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Wave functions of molecules?

  1. Oct 6, 2007 #1
    I am taking a second course in Quantum Mechanics right now, and one thing is bugging me... The wave function gives us the probability distribution of a particle being in some position. But which part of particle is it talking about? The center of the particle? But then how can you give a wave function for something more complex like a molecule? Shouldn't your wave function then kinda give you a probability distribution of the molecule occupying a set of points in space or something?

    My guess was that you can't even define a wave function for a complex molecule like that, but they did Double Slit experiments with bucky-balls and observed interference patterns, so it must have something... And defining it to be just a sum of all the wave functions of things that it's made up of doesn't make too much sense either

    ...?
     
  2. jcsd
  3. Oct 7, 2007 #2
    I think you could get a reasonable approximation of the wave function of an atom (if not perfect) by assuming its a single object, and interpreting the results to mean the center of mass. Since nothing in the atom is moving (as long as nothing "observes" it), this should work. I could be wrong but that makes sense to me.
     
  4. Oct 7, 2007 #3
    Wave function is not the most general way to describe the state of the system (molecule) in quantum mechanics. The most general description is by a vector in the Hilbert space. In the case of molecule it is a N-particle Hilbert space, where N is the number of electrons + number of nuclei. In this Hilbert space one can define many different orthonormal bases (usually composed of eigenvectors of commuting operators of observables) and, correspondingly, different types of wave functions (coefficients of the state vector decomposition over these bases). For example, one can choose the basis of common eigenvectors of N particle position operators and define the molecule wave function in this position representation. Alternatively, one can chose a set of mutually commuting observables which includes the 3 components of the center-of-mass position. Then one would obtain a wavefunction for the molecule as a whole.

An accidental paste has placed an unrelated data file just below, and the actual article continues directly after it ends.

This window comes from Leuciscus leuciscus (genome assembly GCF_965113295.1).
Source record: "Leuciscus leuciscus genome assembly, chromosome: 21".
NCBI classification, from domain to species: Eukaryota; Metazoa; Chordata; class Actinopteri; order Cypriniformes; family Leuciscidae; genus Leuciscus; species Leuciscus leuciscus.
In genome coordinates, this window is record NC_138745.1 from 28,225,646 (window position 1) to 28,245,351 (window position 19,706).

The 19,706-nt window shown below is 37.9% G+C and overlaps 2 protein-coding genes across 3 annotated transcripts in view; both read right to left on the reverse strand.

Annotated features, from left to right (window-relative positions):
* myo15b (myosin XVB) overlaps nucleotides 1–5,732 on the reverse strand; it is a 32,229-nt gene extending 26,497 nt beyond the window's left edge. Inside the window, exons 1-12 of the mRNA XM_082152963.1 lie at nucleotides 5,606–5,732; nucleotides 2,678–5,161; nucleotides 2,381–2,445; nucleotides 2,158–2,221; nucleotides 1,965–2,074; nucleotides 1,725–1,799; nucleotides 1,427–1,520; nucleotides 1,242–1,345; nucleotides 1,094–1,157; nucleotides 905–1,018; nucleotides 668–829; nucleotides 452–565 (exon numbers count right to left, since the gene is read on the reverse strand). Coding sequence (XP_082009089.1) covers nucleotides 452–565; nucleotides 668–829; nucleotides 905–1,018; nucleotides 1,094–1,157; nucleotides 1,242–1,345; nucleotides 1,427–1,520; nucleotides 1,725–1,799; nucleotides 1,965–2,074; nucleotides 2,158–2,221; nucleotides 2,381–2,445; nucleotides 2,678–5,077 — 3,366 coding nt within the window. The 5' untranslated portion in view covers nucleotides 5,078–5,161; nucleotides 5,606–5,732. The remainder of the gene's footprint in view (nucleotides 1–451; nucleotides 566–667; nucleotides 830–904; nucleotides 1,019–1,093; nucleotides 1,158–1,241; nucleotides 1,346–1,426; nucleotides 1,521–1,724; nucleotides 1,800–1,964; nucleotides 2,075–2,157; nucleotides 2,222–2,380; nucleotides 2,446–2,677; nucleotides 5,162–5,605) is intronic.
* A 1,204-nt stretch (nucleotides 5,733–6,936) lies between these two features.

Eugene.
     
  5. Oct 7, 2007 #4
    Good question! I fought with the precisely same thing long ago, and I believe I did find the answer.

    But there is always wave functions for those vectors.

    Suppose you have two particles in one dimension that feel the delta potential [itex]U(x_1,x_2)=-\Omega\delta(x_1-x_2)[/itex]. If you were given the task of "solving" this, this is how it most probably would be carried out:

    We can assume that the other particle is fixed and use the reduced mass. Then the Shrodinger's equation is

    [tex]
    \Big(-\frac{\hbar^2}{2m_{\textrm{red}}}\partial^2 - \Omega\delta(x)\Big)\psi(x) = E\psi(x).
    [/tex]